Imagine that the U.S.A. has decided to re-found itself, and you have been elected by a large geographical constituency as one of the founding fathers who must negotiate the principles for a new Constitution; further imagine that you are similarly elected to the Constitutional Convention to draft the new constitution under these principles, the Legislature which translates this constitution into law, and the Supreme Court which interprets this law in the light of experience.
You must do your duty by the people who have elected you and the generations to follow, but your electorate has no specific social character and your only mandate is to found a just constitution which will provide stable conditions for social cooperation and a well-ordered society.
How will you conduct yourself in negotiations with your fellow nation-founders? What kind of reasoning can you rely upon? You have your beliefs, but the others hold to different beliefs. And you are going to have to justify your actions to your constituency which is made up of all kinds of people, with all kinds of beliefs and all kinds of interests. You are going to have to explain yourself in a way which will seem reasonable to people who may not share your beliefs and be acceptable to those who do share your beliefs.
This is the thought experiment which John Rawls invites his readers to conduct. Rawls argues that ever since Catholicism and Protestantism fought each other to a standstill in Renaissance Europe, and the separation of Church and State was accepted as unavoidable, "reasonable pluralism" has become a fact of life for modern societies, and a fact which should be welcomed. He argues that if you conduct such a thought experiment, then you would have to come up with a conception of political liberalism something like that which he develops in his own thought experiment written up as Theory of Justice (1971) and more recently, Political Liberalism (1995).
Whether to endorse slavery, free market capitalism, democratic socialism or recreate a landed aristocracy, it is up to the "parties" to decide in due course, on the basis of the founding principles they decide, but given that the constitution must be defensible in terms which will be counted reasonable by the populace at large, Rawls is confident that such a thought experiment would come up with some kind of political liberalism. Rawls regards the relations of production as a secondary question which can be sorted out in due course, once the institutions of representative democracy and the judiciary have been settled and the citizens can legislate the social system.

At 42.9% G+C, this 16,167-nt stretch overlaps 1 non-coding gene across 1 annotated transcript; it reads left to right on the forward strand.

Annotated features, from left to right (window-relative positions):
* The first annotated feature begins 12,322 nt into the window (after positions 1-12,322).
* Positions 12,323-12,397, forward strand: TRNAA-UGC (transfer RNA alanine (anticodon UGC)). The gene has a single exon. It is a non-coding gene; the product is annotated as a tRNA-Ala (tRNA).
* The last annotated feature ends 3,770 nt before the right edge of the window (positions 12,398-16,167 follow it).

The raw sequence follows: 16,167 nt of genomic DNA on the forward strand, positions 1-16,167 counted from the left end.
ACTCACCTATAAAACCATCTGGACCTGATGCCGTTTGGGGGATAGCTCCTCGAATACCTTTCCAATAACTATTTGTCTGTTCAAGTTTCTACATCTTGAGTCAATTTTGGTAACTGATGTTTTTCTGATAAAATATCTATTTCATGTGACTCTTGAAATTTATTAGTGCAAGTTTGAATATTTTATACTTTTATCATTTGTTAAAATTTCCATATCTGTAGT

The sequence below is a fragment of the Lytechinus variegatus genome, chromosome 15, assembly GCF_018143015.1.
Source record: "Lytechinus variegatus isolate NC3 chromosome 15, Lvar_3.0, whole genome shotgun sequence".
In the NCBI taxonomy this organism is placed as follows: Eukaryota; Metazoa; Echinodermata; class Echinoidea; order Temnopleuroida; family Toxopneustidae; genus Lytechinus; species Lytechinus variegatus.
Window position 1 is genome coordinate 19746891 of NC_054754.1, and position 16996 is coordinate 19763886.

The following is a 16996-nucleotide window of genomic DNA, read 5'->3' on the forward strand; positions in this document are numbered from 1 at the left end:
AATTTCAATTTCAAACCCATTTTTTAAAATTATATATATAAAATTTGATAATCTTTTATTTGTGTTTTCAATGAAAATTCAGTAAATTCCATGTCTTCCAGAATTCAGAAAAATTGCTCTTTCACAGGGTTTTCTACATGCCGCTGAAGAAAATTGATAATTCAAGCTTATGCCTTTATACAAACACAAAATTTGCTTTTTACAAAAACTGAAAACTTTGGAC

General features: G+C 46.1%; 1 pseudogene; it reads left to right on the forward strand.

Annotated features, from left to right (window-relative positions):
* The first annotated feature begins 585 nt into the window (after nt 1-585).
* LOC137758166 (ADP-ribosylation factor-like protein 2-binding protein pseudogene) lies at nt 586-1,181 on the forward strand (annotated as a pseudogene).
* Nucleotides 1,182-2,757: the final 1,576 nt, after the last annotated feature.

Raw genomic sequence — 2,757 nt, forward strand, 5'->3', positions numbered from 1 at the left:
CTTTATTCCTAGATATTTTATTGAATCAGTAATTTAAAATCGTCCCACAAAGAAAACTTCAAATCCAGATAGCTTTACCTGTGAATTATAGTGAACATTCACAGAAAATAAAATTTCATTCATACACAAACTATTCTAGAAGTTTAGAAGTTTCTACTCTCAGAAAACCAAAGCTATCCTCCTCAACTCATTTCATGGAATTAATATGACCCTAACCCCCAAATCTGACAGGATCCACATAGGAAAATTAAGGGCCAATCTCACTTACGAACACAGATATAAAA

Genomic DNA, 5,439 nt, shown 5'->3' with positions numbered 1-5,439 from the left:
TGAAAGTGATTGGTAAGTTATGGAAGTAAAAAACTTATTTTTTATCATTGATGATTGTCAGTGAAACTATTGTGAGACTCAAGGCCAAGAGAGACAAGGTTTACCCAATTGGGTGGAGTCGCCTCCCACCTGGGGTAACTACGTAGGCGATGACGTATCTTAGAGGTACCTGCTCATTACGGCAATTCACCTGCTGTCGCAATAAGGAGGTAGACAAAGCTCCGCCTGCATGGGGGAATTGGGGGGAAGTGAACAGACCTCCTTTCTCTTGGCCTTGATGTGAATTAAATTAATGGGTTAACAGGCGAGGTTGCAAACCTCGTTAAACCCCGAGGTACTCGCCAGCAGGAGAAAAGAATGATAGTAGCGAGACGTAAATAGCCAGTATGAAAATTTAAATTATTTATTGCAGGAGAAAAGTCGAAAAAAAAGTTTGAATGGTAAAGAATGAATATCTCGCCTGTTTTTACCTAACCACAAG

In Rawls' books this thought experiment is called the "original position" though Rawls describes it in slightly different terms. Rather than supposing one is elected from large geographical electorates, Rawls proposes a hypothetical "veil of ignorance" so that the delegates do not know the social status of those that they represent nor what social position they may occupy in the state to be founded. Otherwise, his thought experiment pretty much matches the current US Constitution, barring political lobbyists, big business control of election campaigns and the naked play of self-interest within the institutions of really existing democracy.
Thus Rawls does much the same as Kant when he re-invented the Revealed Religion of the 18th century Lutheran Church by means of Reason, and Hegel when he set out to discover what was rational in the reality of early 19th century Prussia, but, it has to be said, in a way which is commensurate with a democratic republic of the 20th century, as a "self-standing" conception, limited to that which could be justified from the standpoint of any comprehensive metaphysical, moral or religious doctrine.
Like Kant and Hegel, Rawls does not validate everything that exists in the present-day U.S.A. as rational; he holds that the high cost of US election campaigns which ensures the restriction of nomination of candidates to the very rich, and the lack of an adequate health service and social safety net which ensures that a substantial proportion of the population cannot pursue the good life, are contrary to the requirements of justice. Nevertheless, for Rawls it is the constitution which decides the distribution of wealth and power, not the other way around.
The "original position" which Rawls characterises as a "representation device," is used to argue for "justice as fairness" as a candidate for an "overlapping consensus" "for the right reasons," which can withstand the test of "public reason" by "rational" and "reasonable" citizens who count one another as "free and equal," as a "self-standing" "political" conception, as opposed to a "comprehensive doctrine," and thus create the basis for a society as a "well-ordered system of social cooperation".